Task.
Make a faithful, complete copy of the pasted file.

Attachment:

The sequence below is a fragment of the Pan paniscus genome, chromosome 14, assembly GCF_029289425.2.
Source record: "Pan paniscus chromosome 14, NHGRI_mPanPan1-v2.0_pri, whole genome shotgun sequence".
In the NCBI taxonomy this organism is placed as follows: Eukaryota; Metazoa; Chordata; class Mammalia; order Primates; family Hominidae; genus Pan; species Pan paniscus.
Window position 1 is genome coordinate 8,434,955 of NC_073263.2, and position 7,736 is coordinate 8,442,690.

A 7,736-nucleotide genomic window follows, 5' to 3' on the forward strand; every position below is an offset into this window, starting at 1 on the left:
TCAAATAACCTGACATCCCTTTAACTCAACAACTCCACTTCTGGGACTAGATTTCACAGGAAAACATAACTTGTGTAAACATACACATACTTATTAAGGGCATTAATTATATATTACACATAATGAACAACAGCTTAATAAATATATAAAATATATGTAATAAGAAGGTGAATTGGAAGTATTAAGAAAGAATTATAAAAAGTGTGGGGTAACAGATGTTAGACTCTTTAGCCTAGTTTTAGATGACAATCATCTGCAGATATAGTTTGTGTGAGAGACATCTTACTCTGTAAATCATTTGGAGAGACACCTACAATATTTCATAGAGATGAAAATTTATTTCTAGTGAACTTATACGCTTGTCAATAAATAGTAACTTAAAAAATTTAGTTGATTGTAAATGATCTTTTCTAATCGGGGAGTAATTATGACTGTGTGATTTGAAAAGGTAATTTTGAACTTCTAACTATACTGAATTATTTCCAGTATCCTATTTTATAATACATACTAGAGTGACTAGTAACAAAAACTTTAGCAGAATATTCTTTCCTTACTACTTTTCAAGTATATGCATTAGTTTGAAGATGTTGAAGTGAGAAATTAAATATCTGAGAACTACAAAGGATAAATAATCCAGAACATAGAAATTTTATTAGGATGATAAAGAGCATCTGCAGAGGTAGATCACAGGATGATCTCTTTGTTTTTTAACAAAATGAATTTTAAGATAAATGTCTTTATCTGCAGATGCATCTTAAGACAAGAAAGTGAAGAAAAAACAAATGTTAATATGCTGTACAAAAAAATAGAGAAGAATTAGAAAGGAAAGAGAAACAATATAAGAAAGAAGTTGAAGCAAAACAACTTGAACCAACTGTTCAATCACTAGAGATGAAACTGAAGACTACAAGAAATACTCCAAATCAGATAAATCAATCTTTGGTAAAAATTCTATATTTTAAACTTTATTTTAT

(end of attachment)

The sequence below is a fragment of the Pan paniscus genome, chromosome 14, assembly GCF_029289425.2.
Source record: "Pan paniscus chromosome 14, NHGRI_mPanPan1-v2.0_pri, whole genome shotgun sequence".
In the NCBI taxonomy this organism is placed as follows: Eukaryota; Metazoa; Chordata; class Mammalia; order Primates; family Hominidae; genus Pan; species Pan paniscus.
Window position 1 is genome coordinate 8,434,955 of NC_073263.2, and position 7,736 is coordinate 8,442,690.

A 7,736-nucleotide genomic window follows, 5' to 3' on the forward strand; every position below is an offset into this window, starting at 1 on the left:
TCAAATAACCTGACATCCCTTTAACTCAACAACTCCACTTCTGGGACTAGATTTCACAGGAAAACATAACTTGTGTAAACATACACATACTTATTAAGGGCATTAATTATATATTACACATAATGAACAACAGCTTAATAAATATATAAAATATATGTAATAAGAAGGTGAATTGGAAGTATTAAGAAAGAATTATAAAAAGTGTGGGGTAACAGATGTTAGACTCTTTAGCCTAGTTTTAGATGACAATCATCTGCAGATATAGTTTGTGTGAGAGACATCTTACTCTGTAAATCATTTGGAGAGACACCTACAATATTTCATAGAGATGAAAATTTATTTCTAGTGAACTTATACGCTTGTCAATAAATAGTAACTTAAAAAATTTAGTTGATTGTAAATGATCTTTTCTAATCGGGGAGTAATTATGACTGTGTGATTTGAAAAGGTAATTTTGAACTTCTAACTATACTGAATTATTTCCAGTATCCTATTTTATAATACATACTAGAGTGACTAGTAACAAAAACTTTAGCAGAATATTCTTTCCTTACTACTTTTCAAGTATATGCATTAGTTTGAAGATGTTGAAGTGAGAAATTAAATATCTGAGAACTACAAAGGATAAATAATCCAGAACATAGAAATTTTATTAGGATGATAAAGAGCATCTGCAGAGGTAGATCACAGGATGATCTCTTTGTTTTTTAACAAAATGAATTTTAAGATAAATGTCTTTATCTGCAGATGCATCTTAAGACAAGAAAGTGAAGAAAAAACAAATGTTAATATGCTGTACAAAAAAATAGAGAAGAATTAGAAAGGAAAGAGAAACAATATAAGAAAGAAGTTGAAGCAAAACAACTTGAACCAACTGTTCAATCACTAGAGATGAAACTGAAGACTACAAGAAATACTCCAAATCAGATAAATCAATCTTTGGTAAAAATTCTATATTTTAAACTTTATTTTAT